I’m sure that millions of employers across the nation breathed a sigh of relief over not worrying about the 928 safety standards that were stricken from the roster!

On September 6, 1988 The Telegraph published in Nashua, New Hampshire ran a quick quiz in Richard Lederer’s column, “Looking At Language.”  The columnist asked readers to figure out which of three dates for each word in a list of words was the correct date each word entered the English language.  From airsick through to yogurt, there were thirty-six words in all, and nitpick was among them.  The answer for when nitpick entered the English language was 1951, which was, of course, correct.

And how do we know this?  Because it was what was published in an article in the November 1951 edition of Colliers magazine.

Two long-time Pentagon stand-bys are fly-speckers and nit-pickers. The first of these nouns refers to people whose sole occupation seems to be studying papers in the hope of finding flaws in the writing, rather than making any effort to improve the thought or meaning; nit-pickers are those who quarrel with trivialities of expression and meaning, but who usually end up without making concrete or justified suggestions for improvement.

To make into Colliers magazine in November 1951, it was certainly an expression that was used prior to 1951, and coming from the Pentagon, it is at least from 1950 if not the 1940s.

As a side note, if you’re wondering, according to the energycommerce.house.gov website, flyspeckers and nitpickers are still employed in the Treasury department.

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Brown Out (as in “no power”)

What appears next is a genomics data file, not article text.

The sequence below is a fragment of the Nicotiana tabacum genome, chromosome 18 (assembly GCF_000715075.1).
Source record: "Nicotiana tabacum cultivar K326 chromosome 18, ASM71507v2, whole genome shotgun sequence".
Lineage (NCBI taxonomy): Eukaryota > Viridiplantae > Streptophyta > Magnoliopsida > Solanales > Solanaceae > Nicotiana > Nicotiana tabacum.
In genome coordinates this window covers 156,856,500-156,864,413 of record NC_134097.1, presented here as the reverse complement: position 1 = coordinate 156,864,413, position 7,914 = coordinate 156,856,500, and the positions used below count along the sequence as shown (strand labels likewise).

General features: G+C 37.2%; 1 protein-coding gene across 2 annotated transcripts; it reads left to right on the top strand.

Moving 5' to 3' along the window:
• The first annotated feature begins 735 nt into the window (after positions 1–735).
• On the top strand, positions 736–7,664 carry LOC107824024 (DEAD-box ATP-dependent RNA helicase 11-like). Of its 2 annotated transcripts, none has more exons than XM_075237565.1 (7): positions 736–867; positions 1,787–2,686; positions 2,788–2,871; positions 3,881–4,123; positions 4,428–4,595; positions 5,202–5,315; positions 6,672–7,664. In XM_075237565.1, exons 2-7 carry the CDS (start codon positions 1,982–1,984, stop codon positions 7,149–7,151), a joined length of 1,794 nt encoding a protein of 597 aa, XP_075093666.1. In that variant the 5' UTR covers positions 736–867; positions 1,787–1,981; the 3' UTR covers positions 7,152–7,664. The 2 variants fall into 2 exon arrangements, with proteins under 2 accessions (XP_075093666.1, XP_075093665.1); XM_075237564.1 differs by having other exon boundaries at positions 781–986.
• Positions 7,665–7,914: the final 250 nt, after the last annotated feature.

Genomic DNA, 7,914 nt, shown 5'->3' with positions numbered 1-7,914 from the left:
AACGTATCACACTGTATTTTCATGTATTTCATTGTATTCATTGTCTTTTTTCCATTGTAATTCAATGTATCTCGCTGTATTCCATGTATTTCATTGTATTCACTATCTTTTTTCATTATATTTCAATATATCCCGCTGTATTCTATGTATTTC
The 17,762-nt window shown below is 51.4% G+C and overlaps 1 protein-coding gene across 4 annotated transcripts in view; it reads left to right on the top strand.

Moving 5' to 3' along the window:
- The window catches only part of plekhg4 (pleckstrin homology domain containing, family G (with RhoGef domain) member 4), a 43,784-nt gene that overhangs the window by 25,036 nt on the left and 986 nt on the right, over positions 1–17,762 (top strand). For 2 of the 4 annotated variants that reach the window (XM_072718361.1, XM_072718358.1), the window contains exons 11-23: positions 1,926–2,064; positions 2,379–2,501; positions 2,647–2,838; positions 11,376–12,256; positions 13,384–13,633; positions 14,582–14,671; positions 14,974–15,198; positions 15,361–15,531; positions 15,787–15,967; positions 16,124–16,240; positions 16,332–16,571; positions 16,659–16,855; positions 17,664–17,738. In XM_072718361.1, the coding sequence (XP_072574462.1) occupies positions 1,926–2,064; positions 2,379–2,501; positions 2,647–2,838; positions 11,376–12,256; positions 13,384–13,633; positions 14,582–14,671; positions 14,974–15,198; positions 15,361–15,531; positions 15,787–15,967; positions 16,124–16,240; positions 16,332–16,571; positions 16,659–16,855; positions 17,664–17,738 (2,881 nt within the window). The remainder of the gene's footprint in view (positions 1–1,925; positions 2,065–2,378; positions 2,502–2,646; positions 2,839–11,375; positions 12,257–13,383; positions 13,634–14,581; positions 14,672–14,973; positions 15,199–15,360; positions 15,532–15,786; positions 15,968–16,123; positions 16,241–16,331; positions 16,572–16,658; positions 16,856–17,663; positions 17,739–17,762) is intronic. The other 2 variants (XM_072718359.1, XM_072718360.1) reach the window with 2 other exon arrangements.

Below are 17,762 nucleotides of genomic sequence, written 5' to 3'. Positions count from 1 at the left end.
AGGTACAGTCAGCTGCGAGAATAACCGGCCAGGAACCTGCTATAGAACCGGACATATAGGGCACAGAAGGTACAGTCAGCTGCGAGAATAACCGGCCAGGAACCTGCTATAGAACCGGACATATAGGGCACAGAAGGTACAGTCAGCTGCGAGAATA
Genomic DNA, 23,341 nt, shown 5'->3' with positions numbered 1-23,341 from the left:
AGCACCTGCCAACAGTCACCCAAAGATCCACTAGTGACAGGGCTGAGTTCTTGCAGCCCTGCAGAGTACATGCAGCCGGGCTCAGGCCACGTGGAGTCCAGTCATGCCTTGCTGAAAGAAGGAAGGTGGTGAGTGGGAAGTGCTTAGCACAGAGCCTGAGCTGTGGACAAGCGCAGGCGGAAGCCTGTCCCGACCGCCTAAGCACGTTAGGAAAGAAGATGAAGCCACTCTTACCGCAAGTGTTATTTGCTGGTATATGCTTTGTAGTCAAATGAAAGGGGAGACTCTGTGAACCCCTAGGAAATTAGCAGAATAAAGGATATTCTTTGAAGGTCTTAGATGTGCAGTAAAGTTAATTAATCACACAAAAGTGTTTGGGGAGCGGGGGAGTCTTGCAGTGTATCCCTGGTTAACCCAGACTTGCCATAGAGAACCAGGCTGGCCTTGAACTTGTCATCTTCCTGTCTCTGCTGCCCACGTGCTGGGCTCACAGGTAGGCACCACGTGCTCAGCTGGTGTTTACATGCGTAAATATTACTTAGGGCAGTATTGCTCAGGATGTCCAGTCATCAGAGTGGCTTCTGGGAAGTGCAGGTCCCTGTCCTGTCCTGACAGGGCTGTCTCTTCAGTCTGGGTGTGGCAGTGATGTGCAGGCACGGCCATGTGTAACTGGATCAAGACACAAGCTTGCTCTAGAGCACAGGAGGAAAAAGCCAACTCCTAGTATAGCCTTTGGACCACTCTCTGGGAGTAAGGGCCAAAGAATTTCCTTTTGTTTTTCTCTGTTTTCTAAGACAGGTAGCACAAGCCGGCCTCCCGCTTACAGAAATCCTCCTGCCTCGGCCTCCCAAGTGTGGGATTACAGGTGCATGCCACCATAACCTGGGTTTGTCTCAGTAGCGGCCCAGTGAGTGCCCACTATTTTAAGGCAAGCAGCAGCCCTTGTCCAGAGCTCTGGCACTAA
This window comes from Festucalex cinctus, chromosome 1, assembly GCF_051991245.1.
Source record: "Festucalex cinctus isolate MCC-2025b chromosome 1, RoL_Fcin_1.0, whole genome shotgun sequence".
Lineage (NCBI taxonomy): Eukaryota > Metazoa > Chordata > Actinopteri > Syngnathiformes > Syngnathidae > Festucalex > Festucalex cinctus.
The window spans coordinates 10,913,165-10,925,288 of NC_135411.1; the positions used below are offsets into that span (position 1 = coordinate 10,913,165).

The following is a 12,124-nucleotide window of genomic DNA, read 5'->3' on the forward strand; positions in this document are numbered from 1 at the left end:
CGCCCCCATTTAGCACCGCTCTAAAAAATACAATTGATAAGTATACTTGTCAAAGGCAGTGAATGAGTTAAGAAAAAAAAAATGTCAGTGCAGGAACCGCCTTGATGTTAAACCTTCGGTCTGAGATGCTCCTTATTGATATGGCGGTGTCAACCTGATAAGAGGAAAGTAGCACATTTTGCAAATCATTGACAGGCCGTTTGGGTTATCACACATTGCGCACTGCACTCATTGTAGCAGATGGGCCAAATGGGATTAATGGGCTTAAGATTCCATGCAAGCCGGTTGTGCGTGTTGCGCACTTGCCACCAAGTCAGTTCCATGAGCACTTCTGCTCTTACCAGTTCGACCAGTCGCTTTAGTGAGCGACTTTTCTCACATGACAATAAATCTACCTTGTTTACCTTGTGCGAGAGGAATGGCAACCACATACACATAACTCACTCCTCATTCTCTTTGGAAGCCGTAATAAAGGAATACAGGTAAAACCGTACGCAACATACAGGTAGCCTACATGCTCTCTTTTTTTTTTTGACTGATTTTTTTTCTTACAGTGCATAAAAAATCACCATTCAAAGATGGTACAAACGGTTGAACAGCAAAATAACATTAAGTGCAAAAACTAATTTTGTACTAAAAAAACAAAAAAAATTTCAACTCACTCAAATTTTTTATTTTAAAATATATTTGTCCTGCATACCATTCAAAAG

Posted by Admin on June 3, 2011

Brown out as in “no power” (electricity) is a drop in voltage in an electrical power supply, so named because it typically causes lights to dim.  A controlled power reduction decreases the voltage on the power lines, so customers receive weaker electric current.  Brown outs can be used if total power demand exceeds the maximum available supply. The typical household does not notice the difference.

On December 28, 1965 the New York Times ran a story entitled “Merchants Fight Rome Traffic Ban, Plan Brown-Out of Stores To Force End Of Test.”  The first paragraph read:

Merchants in central Rome voted tonight to “brown out” their stores and eventually close them if the city persisted in an experimental curb on movement of private vehicles in a 35-block shopping and residential area.

During World War II, the New York Times published an article on December 11, 1943 entitled, “WPB Aide Assaults Brownout Cheats; Lack Of Voluntary Cooperation In Saving Needed Power Scored By Vanneman.”  The first paragraph read: